German Officials Offer Reward to Find Vandals Who Attacked Wwii Memorial

A team of crime experts has been asked to investigate a recent series of attacks on Jewish and anti-fascist memorials after what is being described as the worst anti-Semitic attack on a Holocaust memorial in a decade.

In what one Jewish leader called a clear act of Holocaust denial, vandals last week firebombed a museum commemorating the April 1945 death march of 45,000 concentration camp inmates deeper into Germany as the Soviet armies approached at the end of World War II.

They also scrawled a swastika and SS symbols outside the museum at Belower Wald — German for Below Forest — near Berlin.

Germany is offering a $10,000 reward for information leading to the arrest of those responsible for the attack, which occurred Sept. 5, the night before Rosh Hashanah.

The attack was similar to one in 1992 that nearly destroyed a barrack at the site of the former Sachsenhausen concentration camp.

That crime also took place just before Rosh Hashanah.

The barrack has been partially reconstructed as part of the Sachsenhausen memorial museum, but some of the charred original structure remains as a reminder of the physical and psychological damage vandals can inflict.

Local political and religious leaders joined in condemning the latest attack. Some 500 people attended a demonstration last Friday to show their disgust with the incident.

The attack took place against a backdrop of rising anti-Semitic incidents in the former eastern German states of Brandenburg and Mecklenburg-Vorpommern.

In Mecklenburg-Vorpommern, the number of such crimes registered during the first half of 2002 nearly equaled the total for the entire previous year.

In a few of the incidents, vandals placed pigs’ heads on Holocaust memorials.

Some observers say the increase in such crimes may be related to anger about the continued Israeli-Palestinian violence.

But Peter Fischer, a member of the Central Council of Jews in Germany who oversees Jewish communities in the former East Germany, said he believes Holocaust denial was behind the latest attack.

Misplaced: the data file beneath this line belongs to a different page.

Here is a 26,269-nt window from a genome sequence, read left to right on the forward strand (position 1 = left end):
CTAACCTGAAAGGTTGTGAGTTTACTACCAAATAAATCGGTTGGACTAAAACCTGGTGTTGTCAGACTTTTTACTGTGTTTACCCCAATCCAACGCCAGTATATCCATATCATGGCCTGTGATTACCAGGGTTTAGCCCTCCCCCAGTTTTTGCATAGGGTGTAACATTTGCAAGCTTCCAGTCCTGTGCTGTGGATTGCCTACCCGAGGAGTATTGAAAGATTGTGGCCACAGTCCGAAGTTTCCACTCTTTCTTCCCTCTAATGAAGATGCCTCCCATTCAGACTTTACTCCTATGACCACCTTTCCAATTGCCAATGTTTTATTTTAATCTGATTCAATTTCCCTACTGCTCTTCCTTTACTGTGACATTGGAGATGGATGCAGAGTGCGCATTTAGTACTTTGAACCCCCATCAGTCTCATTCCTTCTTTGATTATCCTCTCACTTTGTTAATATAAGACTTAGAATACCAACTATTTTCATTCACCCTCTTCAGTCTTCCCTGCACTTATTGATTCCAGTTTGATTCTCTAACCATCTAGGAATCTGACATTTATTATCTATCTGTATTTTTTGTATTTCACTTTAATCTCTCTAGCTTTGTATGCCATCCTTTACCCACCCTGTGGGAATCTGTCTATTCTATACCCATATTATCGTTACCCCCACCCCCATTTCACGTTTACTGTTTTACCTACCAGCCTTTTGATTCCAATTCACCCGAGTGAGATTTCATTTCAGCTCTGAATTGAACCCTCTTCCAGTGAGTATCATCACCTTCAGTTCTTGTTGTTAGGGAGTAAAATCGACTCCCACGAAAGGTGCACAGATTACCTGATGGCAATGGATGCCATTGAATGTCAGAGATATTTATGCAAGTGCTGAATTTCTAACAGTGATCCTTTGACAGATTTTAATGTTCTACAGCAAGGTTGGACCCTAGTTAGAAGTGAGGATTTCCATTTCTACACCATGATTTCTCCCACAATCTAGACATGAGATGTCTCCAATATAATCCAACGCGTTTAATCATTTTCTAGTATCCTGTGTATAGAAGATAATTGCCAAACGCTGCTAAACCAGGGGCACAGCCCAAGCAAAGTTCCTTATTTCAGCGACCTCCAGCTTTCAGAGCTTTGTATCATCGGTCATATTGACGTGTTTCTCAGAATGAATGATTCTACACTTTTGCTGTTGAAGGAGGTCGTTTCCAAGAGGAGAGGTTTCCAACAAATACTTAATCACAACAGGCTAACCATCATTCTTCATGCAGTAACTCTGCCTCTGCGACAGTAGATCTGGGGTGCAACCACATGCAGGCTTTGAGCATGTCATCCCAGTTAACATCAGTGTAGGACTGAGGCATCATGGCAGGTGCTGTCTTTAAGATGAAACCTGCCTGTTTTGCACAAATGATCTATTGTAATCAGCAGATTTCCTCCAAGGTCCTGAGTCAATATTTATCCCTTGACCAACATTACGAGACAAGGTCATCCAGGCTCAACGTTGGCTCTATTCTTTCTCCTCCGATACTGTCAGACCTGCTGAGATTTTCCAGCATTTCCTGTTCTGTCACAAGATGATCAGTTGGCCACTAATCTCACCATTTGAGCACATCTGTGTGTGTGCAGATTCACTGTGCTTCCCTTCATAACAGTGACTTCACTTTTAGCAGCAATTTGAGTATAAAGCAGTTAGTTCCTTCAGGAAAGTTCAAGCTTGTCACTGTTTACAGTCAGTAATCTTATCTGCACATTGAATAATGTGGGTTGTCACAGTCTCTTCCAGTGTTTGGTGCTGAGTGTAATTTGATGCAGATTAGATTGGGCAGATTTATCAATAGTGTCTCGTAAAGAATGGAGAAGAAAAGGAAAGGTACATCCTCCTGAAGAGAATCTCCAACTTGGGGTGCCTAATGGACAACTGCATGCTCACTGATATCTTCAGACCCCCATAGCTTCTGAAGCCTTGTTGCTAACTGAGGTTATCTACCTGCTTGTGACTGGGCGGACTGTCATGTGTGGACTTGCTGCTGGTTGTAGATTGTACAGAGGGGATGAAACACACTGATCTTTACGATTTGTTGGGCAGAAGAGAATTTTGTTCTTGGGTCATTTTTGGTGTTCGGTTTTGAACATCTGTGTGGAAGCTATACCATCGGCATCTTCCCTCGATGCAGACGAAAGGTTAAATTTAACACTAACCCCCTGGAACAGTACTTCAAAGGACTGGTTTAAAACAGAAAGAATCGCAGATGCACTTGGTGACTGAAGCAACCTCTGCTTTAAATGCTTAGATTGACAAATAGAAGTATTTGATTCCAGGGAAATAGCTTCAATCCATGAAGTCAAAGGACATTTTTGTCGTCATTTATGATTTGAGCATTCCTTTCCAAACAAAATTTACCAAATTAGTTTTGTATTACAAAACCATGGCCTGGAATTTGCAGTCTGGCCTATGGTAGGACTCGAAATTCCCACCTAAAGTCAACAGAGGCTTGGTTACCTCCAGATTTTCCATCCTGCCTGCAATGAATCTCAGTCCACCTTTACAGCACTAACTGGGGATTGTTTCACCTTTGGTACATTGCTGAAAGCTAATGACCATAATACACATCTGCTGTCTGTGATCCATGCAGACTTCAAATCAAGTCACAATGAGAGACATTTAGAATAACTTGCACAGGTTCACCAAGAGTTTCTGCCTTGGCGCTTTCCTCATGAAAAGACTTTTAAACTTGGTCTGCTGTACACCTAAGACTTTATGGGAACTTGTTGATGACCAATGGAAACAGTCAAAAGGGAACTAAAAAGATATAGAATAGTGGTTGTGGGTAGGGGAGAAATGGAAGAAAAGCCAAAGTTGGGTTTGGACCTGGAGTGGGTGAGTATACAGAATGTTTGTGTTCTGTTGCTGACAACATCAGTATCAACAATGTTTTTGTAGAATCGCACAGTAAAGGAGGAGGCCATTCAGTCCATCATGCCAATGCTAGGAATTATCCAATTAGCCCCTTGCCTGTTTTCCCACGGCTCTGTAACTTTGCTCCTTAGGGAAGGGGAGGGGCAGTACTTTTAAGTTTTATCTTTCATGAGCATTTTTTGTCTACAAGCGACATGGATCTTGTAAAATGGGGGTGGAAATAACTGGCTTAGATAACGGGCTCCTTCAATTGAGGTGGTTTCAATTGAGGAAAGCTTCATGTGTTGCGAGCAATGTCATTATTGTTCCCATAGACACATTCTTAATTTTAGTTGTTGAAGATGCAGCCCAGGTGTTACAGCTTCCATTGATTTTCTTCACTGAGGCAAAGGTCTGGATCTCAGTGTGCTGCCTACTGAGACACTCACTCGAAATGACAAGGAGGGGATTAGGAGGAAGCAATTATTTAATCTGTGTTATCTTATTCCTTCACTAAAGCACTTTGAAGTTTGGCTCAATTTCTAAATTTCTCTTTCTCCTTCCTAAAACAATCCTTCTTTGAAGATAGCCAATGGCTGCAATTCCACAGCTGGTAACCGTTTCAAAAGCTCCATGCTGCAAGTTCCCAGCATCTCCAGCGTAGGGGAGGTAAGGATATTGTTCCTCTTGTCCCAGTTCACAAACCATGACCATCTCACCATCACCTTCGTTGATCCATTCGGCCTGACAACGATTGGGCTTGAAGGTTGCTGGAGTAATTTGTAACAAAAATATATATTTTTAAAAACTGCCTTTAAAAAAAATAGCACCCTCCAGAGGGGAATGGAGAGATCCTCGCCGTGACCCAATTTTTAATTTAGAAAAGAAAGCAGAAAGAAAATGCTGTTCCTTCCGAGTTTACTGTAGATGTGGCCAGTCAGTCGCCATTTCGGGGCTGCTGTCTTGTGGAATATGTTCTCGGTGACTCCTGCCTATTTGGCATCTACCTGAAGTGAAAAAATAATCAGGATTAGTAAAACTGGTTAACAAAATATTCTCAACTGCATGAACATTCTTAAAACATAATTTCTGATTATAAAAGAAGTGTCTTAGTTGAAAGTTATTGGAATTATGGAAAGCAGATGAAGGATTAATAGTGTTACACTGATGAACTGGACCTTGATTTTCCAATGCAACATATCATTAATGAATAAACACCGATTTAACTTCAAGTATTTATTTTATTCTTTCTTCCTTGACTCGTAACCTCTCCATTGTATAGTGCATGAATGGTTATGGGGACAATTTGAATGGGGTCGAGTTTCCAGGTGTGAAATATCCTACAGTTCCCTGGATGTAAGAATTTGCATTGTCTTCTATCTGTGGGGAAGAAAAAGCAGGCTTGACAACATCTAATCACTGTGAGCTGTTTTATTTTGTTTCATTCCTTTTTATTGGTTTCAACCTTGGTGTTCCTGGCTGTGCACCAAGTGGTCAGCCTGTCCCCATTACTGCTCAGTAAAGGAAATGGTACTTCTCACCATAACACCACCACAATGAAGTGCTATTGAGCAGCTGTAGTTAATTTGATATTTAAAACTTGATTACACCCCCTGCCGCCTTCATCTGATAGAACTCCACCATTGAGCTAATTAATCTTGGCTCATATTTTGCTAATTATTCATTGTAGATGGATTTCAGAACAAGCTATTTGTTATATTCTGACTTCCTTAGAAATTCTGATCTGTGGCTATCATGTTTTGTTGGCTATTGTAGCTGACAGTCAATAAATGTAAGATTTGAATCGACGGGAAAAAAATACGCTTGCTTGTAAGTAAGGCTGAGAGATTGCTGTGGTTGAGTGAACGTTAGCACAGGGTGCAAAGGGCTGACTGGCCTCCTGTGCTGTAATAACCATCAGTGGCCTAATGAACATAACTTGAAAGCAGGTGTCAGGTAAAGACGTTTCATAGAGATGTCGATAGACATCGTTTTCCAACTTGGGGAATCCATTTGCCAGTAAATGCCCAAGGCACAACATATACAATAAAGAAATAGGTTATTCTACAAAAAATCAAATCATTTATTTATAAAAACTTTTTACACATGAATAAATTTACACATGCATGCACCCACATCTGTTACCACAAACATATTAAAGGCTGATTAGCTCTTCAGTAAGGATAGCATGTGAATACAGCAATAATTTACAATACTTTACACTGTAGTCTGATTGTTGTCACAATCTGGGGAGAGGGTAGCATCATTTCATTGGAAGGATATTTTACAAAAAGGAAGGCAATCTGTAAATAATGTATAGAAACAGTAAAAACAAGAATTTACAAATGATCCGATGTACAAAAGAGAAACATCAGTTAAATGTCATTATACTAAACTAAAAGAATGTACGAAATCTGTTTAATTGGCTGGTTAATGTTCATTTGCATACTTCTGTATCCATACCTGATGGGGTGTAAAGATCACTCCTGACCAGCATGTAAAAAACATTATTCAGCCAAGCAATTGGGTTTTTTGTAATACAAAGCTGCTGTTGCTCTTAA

“It fits with a whole series of attacks against locations that have to do with remembering the death march and other Nazi-era crimes,” Fischer told the German Press Agency.

Original items belonging to prisoners were destroyed in the fire, according to Gunter Morsch, director of memorials for the state of Brandenburg.

In addition, vandals defaced a memorial stone with swastikas, SS symbols and the statement, “Jews have short legs.”

Fischer said the graffiti was a play on the expression “Lies have short legs,” a saying frequently used in Nazi-era anti-Jewish propaganda.

“The idea was that Jews were notorious liars and one should not believe them,” Fischer told JTA.

“It is a clue that this is not a spontaneous act by a bunch of idiots, but rather a clearly symbolic act.”

The fact that the crime was committed on the 10th anniversary of the arson attack on the Sachsenhausen memorial was evidence that the perpetrators “knew exactly when and how they should commit their act,” Fischer said.

He said police found similarities in the handwriting and paint used in the graffiti in this and other incidents in the area this year.

“What impresses me is that in the 10 years since the attack on Sachsenhausen not much has improved, and in fact it has gotten worse,” Fischer said. “It is common for them to attack the weakest — in this case, the dead. But those who are hurt most are the living.”

If anything has changed, it is the readiness of local people to stand up against the neo-Nazis, he said.

Fischer added that he was “deeply moved” to see local residents coming “on bikes, in cars, and buses” to the last Friday’s demonstration.

“It was clear that they were not going to let this incident go with comment. This is a difference from 1992. The people are really ready to stand up,” he said.

The museum at Belower Wald was created in the 1970s as a memorial to the concentration camp prisoners who were forced by the Nazis on death marches at the end of World War II.

Throughout the states of Brandenburg and Mecklenburg-Vorpommern, there are markers showing the routes along which Jews and other prisoners were herded.

Thousands died of exhaustion or were shot by their Nazi guards.

Two sites along the death march routes were vandalized earlier this year. Those incidents may well be linked to the attack at Belower Wald, officials said.

Investigators said the latest attack was most likely committed by members of a small circle of violent right-wing extremists who timed their act to coincide with Rosh Hashanah.

Investigators said they doubted that local skinhead groups were sophisticated enough to have planned an attack to coincide with the Jewish holidays.

The governor of the state of Brandenburg, Matthias Platzeck, interrupted a session of the state legislature to visit the scene.

He called the incident “extremely disgusting.”

The head of the Communist Peoples Democratic Party in Brandenburg, Ralf Christoffers, said the case made it clear that politicians still have much to do in the fight against right-wing extremism and anti-Semitism.

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